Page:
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Gary J. LeBlanc - Dressing Dementia


I have always said that keeping your loved one in a simple routine is the most important thing in caring for people living with dementia. (The reason for this is because of short-term memory loss.) This applies to choosing wardrobe for persons living with dementia as well. Keep it simple, as in loose fitting and easy to put on and take off clothing, especially in the latter stage of the disease. Also, be sure to limit clothing choices. Otherwise, he or she may become overwhelmed and easily confused. There will be times when you may wonder why your loved one wants to wear the same shirt every day.  Well, there might not be a “yesterday” belonging to his or her memory at that moment.

Simplicity. Let’s start from the bottom-up. I had my dad wearing Velcro-strap shoes. There was no reason to have him struggling to remember how to tie his shoes first thing in the morning, starting his day in a frustrating state. The one thing I could not get him to wear the last two years of his life were socks. I believe the reason was he did not want to wear anything, anywhere, even close to being tight! (Good thing we lived in Florida!) Because of this, I replaced his shoes reasonably often so we could all breathe fresher surrounding air. I accomplished this task by exchanging identical shoes during the middle of the night. He never knew the difference.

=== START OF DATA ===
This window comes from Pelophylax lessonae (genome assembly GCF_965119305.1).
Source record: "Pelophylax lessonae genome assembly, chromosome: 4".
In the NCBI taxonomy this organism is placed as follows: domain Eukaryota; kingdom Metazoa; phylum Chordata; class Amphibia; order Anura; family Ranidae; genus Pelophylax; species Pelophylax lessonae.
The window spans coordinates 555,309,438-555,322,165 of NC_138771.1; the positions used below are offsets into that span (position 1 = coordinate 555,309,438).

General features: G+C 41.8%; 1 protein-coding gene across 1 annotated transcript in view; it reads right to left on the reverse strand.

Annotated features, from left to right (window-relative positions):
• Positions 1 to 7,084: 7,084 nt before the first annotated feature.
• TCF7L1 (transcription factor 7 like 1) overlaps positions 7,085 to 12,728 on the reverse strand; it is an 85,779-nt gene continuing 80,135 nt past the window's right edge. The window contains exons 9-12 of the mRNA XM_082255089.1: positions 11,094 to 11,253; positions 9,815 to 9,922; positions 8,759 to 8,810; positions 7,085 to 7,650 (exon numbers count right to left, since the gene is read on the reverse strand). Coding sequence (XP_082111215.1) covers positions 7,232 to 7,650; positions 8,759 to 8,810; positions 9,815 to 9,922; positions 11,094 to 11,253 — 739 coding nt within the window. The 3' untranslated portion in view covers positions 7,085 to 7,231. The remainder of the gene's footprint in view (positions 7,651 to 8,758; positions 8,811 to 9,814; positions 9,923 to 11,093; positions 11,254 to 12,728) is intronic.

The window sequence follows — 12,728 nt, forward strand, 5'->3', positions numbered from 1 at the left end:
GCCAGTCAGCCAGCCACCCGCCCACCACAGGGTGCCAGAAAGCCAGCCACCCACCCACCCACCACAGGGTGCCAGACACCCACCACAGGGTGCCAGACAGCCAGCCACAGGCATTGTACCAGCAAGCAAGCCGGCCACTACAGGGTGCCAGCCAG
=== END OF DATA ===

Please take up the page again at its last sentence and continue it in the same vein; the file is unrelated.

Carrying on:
Dad also liked to lay his pants across the foot of his bed at night. I would switch them out too, while he slept, replacing both the belt and wallet and making sure everything else went back into the right pockets.

Shirts should be loose-fitting and comfortable. You might want to try more oversized buttons or pullovers, making these garments less complicated. Dad had a favorite, loose flannel jacket he wore throughout all four seasons. It always amazed me how he could wear that jacket throughout the heat of our Floridian summers. It had been washed so often - it had developed a velour softness and became almost a security blanket for him. For a man who wore suitcoats and ties all his life, he was a surprising sight – settling into such laid-back, lumberjack attire.

Go with the flow. Pay attention to what your beloved loved ones seem to prefer. It is vital for them to have a smooth start every morning, which could determine their level of confusion for the rest of the day or days to come. Once again, the “simple routine mindset” can start with the simplicity of a closet and wardrobe.

Gary Joseph LeBlanc, CDCS

Education Director

Dementia Spotlight Foundation